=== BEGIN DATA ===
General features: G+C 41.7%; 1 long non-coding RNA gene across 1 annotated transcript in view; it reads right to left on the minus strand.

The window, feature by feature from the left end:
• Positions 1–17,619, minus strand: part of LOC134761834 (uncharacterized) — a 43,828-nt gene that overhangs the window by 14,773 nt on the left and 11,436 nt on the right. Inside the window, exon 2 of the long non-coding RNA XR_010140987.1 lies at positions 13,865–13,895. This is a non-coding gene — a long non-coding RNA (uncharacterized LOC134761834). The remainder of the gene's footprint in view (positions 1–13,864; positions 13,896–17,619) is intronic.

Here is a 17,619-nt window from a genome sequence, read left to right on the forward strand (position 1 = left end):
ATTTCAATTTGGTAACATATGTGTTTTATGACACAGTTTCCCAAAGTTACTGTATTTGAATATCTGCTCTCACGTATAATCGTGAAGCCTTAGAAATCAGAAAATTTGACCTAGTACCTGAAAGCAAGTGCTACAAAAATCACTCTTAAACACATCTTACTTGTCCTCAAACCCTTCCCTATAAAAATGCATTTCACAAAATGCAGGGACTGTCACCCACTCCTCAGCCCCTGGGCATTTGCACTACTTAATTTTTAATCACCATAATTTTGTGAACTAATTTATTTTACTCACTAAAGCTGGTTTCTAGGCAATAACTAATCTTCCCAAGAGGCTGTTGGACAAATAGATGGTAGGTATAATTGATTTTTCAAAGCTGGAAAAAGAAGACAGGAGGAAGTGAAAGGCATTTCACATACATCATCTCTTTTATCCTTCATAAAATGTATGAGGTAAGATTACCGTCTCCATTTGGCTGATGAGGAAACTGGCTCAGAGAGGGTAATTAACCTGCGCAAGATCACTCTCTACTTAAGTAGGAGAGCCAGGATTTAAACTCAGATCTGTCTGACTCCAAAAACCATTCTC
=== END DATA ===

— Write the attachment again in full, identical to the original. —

General features: G+C 41.7%; 1 long non-coding RNA gene across 1 annotated transcript in view; it reads right to left on the minus strand.

The window, feature by feature from the left end:
• Positions 1–17,619, minus strand: part of LOC134761834 (uncharacterized) — a 43,828-nt gene that overhangs the window by 14,773 nt on the left and 11,436 nt on the right. Inside the window, exon 2 of the long non-coding RNA XR_010140987.1 lies at positions 13,865–13,895. This is a non-coding gene — a long non-coding RNA (uncharacterized LOC134761834). The remainder of the gene's footprint in view (positions 1–13,864; positions 13,896–17,619) is intronic.

Here is a 17,619-nt window from a genome sequence, read left to right on the forward strand (position 1 = left end):
ATTTCAATTTGGTAACATATGTGTTTTATGACACAGTTTCCCAAAGTTACTGTATTTGAATATCTGCTCTCACGTATAATCGTGAAGCCTTAGAAATCAGAAAATTTGACCTAGTACCTGAAAGCAAGTGCTACAAAAATCACTCTTAAACACATCTTACTTGTCCTCAAACCCTTCCCTATAAAAATGCATTTCACAAAATGCAGGGACTGTCACCCACTCCTCAGCCCCTGGGCATTTGCACTACTTAATTTTTAATCACCATAATTTTGTGAACTAATTTATTTTACTCACTAAAGCTGGTTTCTAGGCAATAACTAATCTTCCCAAGAGGCTGTTGGACAAATAGATGGTAGGTATAATTGATTTTTCAAAGCTGGAAAAAGAAGACAGGAGGAAGTGAAAGGCATTTCACATACATCATCTCTTTTATCCTTCATAAAATGTATGAGGTAAGATTACCGTCTCCATTTGGCTGATGAGGAAACTGGCTCAGAGAGGGTAATTAACCTGCGCAAGATCACTCTCTACTTAAGTAGGAGAGCCAGGATTTAAACTCAGATCTGTCTGACTCCAAAAACCATTCTC